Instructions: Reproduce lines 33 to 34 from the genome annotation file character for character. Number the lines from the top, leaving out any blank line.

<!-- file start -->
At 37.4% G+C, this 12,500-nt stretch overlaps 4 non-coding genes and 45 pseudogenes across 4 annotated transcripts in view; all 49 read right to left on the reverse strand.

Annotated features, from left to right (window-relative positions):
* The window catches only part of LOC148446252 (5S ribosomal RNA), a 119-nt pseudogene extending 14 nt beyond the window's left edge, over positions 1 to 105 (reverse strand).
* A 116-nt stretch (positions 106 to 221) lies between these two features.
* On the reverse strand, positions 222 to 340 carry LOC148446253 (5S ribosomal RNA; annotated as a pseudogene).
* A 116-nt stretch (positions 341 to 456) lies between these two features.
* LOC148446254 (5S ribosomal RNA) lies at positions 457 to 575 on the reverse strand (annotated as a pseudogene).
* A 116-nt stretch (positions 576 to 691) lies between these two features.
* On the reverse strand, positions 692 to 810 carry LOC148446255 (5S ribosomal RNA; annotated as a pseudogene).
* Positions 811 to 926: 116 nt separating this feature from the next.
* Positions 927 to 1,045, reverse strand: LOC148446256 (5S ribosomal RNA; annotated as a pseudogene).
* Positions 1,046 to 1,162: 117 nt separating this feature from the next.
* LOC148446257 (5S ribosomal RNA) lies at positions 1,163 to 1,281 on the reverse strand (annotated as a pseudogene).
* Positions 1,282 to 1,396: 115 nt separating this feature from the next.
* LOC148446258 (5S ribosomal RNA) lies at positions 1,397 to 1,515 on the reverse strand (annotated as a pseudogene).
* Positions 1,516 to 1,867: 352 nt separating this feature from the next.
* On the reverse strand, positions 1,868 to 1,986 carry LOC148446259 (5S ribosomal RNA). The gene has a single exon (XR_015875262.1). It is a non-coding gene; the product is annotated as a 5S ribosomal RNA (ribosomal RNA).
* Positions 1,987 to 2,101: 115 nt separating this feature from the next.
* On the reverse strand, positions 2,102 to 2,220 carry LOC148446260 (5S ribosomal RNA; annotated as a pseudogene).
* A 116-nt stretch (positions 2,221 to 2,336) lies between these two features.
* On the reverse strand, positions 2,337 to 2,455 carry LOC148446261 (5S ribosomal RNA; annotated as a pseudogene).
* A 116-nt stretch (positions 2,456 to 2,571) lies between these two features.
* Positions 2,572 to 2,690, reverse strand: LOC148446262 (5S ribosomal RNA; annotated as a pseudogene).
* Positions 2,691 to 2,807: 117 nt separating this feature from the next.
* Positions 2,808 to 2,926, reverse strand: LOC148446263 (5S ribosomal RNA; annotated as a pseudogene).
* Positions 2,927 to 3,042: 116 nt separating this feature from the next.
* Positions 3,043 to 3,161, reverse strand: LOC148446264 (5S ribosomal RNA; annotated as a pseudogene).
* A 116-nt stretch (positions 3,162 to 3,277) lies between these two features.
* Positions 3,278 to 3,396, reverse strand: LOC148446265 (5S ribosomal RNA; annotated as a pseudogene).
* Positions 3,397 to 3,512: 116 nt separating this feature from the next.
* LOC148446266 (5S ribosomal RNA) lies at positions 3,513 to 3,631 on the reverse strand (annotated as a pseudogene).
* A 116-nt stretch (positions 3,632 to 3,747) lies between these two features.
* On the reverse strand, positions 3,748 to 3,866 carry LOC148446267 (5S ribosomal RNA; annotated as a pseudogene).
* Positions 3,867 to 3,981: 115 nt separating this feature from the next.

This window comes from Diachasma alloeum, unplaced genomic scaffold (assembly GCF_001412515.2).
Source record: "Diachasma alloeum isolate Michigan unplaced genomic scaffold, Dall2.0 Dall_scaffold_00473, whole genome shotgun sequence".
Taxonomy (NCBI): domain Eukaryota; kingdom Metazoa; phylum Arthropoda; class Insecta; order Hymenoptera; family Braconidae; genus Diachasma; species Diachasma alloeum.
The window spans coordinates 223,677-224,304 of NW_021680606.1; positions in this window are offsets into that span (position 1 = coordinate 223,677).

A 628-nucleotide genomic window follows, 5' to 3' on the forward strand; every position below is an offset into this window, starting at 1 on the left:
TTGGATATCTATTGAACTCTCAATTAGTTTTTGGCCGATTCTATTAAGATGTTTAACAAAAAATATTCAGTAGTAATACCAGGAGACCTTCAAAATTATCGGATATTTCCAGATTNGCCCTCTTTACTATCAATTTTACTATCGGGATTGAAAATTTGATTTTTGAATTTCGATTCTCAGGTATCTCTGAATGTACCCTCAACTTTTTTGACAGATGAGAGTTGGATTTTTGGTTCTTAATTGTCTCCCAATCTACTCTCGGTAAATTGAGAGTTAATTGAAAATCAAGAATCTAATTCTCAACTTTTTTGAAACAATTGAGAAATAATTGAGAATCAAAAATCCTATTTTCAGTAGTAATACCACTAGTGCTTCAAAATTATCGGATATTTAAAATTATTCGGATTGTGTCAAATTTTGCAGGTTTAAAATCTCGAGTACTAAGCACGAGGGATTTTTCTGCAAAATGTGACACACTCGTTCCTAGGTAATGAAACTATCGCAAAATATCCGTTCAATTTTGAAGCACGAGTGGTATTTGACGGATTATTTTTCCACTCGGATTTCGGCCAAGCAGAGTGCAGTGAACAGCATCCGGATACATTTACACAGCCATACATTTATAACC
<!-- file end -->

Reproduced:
* On the reverse strand, positions 3,748 to 3,866 carry LOC148446267 (5S ribosomal RNA; annotated as a pseudogene).
* Positions 3,867 to 3,981: 115 nt separating this feature from the next.